Praise for Declan Burke: “Burke shows again that he’s not just a comic genius, but also a fine dramatic writer and storyteller.” – Booklist. “Proust meets Chandler over a pint of Guinness.” – Spectator. “Among the most memorable books of the year, of any genre.” – Sunday Times. “A hardboiled delight.” – Guardian. “Imagine Donald Westlake and Richard Stark collaborating on a screwball noir.” – Kirkus Reviews. “A cross between Raymond Chandler and Flann O’Brien.” – John Banville.

Thursday, October 6, 2016

Review: THE DROWNING CHILD by Alex Barclay

Alex Barclay’s series heroine, FBI Special Agent Ren Bryce, generally operates out of Denver, but The Drowning Child (Harper) finds Ren relocated to the Oregon town of Tate, where 12-year-old Caleb Veir has gone missing. What begins as a standard investigation for the Child Abduction Rapid Deployment team becomes increasingly sinister, however, as Ren discovers that a number of children have died in mysterious circumstances in Tate, most of them by way of drowning. Complicating matters is Ren’s messy personal life, particularly the overwhelming guilt she feels for causing the deaths of her friends and colleagues in the ‘monumental horror’ of her previous case, Killing Ways (2015). Ren Bryce becomes a more compelling character with each successive novel (this is her sixth outing), hardboiled and professional on the outside but – courtesy of Ren’s unfiltered internal monologue – crippled with self-doubt and loathing on the inside. She’s also irreverent, insolent and endearingly self-deprecating, such as when she compares herself to the iconic Clarice Starling: “No screaming lambs, but lots of fucking voices.” Central to the appeal of The Drowning Child, however, is Barclay’s depiction of small-town America, a sharply observed valley of squinting windows that turns a blind eye to the perverse sickness at its very heart. ~ Declan Burke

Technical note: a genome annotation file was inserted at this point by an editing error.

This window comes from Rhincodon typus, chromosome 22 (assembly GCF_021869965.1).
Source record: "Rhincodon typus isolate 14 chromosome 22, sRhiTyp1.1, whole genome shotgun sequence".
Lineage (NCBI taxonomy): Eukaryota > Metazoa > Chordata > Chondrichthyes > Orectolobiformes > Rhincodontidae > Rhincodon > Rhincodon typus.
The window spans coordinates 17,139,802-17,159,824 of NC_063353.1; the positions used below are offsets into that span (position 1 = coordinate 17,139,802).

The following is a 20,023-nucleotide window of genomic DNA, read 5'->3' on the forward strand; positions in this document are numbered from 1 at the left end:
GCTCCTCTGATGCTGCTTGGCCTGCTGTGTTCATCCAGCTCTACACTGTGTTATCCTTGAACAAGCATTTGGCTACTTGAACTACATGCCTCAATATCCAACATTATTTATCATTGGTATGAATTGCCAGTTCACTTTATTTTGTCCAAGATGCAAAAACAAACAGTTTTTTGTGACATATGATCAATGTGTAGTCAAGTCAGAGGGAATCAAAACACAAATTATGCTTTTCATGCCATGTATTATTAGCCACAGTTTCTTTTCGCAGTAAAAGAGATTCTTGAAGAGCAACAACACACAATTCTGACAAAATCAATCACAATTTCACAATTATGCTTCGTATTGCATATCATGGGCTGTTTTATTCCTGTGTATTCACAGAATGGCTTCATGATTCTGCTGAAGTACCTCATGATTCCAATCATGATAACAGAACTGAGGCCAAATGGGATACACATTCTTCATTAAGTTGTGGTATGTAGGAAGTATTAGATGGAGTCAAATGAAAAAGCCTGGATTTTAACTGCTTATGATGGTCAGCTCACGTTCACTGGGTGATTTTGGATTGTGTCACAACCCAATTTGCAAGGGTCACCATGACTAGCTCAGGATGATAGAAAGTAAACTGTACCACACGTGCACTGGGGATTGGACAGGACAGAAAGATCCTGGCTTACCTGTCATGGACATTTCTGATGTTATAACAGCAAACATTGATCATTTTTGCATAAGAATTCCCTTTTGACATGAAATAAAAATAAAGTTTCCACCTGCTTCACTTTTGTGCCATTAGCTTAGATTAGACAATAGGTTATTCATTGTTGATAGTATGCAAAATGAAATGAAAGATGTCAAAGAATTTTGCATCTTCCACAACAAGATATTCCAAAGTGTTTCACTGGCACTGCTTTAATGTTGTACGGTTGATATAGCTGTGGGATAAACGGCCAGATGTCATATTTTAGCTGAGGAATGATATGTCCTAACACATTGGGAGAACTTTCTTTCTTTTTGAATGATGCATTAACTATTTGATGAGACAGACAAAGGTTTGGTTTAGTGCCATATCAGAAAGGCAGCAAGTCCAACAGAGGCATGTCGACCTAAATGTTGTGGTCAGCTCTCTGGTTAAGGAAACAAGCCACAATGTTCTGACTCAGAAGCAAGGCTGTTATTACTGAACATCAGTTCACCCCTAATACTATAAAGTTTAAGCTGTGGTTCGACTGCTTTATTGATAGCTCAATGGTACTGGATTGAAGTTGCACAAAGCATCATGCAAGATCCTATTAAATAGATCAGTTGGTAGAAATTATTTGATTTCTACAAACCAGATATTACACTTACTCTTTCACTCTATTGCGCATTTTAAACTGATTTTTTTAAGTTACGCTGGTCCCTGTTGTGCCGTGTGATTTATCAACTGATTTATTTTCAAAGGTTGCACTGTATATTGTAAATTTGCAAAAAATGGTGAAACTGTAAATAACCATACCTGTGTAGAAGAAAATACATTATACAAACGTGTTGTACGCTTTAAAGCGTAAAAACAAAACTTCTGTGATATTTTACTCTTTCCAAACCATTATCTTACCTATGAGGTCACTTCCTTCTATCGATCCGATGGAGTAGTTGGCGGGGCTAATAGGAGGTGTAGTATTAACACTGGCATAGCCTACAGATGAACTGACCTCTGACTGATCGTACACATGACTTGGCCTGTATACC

This review was first published in the Irish Times in the crime fiction review column. Other titles reviewed are the new books from Carl Hiaasen, Sophie Hannah, Peter Spiegelman and Thomas Rydahl.

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